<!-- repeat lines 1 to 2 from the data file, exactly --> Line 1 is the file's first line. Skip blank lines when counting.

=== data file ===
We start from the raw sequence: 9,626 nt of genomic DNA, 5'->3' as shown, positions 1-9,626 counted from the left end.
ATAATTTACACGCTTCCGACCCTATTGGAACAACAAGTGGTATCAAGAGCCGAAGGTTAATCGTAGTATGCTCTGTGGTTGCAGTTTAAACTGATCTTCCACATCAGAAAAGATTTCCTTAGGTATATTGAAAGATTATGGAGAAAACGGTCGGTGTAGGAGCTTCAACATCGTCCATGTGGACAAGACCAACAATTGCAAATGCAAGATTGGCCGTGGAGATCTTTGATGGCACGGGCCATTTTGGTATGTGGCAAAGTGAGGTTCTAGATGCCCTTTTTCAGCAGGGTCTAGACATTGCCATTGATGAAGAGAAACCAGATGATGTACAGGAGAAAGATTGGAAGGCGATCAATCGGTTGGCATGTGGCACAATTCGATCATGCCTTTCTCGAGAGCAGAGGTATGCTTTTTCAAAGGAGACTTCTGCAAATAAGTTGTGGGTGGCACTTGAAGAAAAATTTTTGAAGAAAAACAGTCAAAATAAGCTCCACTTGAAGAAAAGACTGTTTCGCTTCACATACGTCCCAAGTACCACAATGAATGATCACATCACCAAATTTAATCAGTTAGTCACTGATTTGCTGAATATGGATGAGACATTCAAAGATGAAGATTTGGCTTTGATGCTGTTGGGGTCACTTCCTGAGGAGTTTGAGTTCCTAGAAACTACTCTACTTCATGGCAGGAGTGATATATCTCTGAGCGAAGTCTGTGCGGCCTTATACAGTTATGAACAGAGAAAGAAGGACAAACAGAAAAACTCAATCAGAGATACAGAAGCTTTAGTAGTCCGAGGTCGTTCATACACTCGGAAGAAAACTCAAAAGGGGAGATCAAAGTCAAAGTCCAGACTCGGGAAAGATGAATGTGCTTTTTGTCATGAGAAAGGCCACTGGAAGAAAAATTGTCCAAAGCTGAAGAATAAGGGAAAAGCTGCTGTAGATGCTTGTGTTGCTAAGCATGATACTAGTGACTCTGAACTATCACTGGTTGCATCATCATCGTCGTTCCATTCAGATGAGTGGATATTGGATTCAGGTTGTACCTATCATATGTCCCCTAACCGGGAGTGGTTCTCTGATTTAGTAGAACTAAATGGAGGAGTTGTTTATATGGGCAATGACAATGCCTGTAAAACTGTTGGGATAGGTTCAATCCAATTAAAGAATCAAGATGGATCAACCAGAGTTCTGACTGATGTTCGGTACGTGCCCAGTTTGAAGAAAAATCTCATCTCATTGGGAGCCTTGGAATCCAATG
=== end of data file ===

We start from the raw sequence: 9,626 nt of genomic DNA, 5'->3' as shown, positions 1-9,626 counted from the left end.
ATAATTTACACGCTTCCGACCCTATTGGAACAACAAGTGGTATCAAGAGCCGAAGGTTAATCGTAGTATGCTCTGTGGTTGCAGTTTAAACTGATCTTCCACATCAGAAAAGATTTCCTTAGGTATATTGAAAGATTATGGAGAAAACGGTCGGTGTAGGAGCTTCAACATCGTCCATGTGGACAAGACCAACAATTGCAAATGCAAGATTGGCCGTGGAGATCTTTGATGGCACGGGCCATTTTGGTATGTGGCAAAGTGAGGTTCTAGATGCCCTTTTTCAGCAGGGTCTAGACATTGCCATTGATGAAGAGAAACCAGATGATGTACAGGAGAAAGATTGGAAGGCGATCAATCGGTTGGCATGTGGCACAATTCGATCATGCCTTTCTCGAGAGCAGAGGTATGCTTTTTCAAAGGAGACTTCTGCAAATAAGTTGTGGGTGGCACTTGAAGAAAAATTTTTGAAGAAAAACAGTCAAAATAAGCTCCACTTGAAGAAAAGACTGTTTCGCTTCACATACGTCCCAAGTACCACAATGAATGATCACATCACCAAATTTAATCAGTTAGTCACTGATTTGCTGAATATGGATGAGACATTCAAAGATGAAGATTTGGCTTTGATGCTGTTGGGGTCACTTCCTGAGGAGTTTGAGTTCCTAGAAACTACTCTACTTCATGGCAGGAGTGATATATCTCTGAGCGAAGTCTGTGCGGCCTTATACAGTTATGAACAGAGAAAGAAGGACAAACAGAAAAACTCAATCAGAGATACAGAAGCTTTAGTAGTCCGAGGTCGTTCATACACTCGGAAGAAAACTCAAAAGGGGAGATCAAAGTCAAAGTCCAGACTCGGGAAAGATGAATGTGCTTTTTGTCATGAGAAAGGCCACTGGAAGAAAAATTGTCCAAAGCTGAAGAATAAGGGAAAAGCTGCTGTAGATGCTTGTGTTGCTAAGCATGATACTAGTGACTCTGAACTATCACTGGTTGCATCATCATCGTCGTTCCATTCAGATGAGTGGATATTGGATTCAGGTTGTACCTATCATATGTCCCCTAACCGGGAGTGGTTCTCTGATTTAGTAGAACTAAATGGAGGAGTTGTTTATATGGGCAATGACAATGCCTGTAAAACTGTTGGGATAGGTTCAATCCAATTAAAGAATCAAGATGGATCAACCAGAGTTCTGACTGATGTTCGGTACGTGCCCAGTTTGAAGAAAAATCTCATCTCATTGGGAGCCTTGGAATCCAATG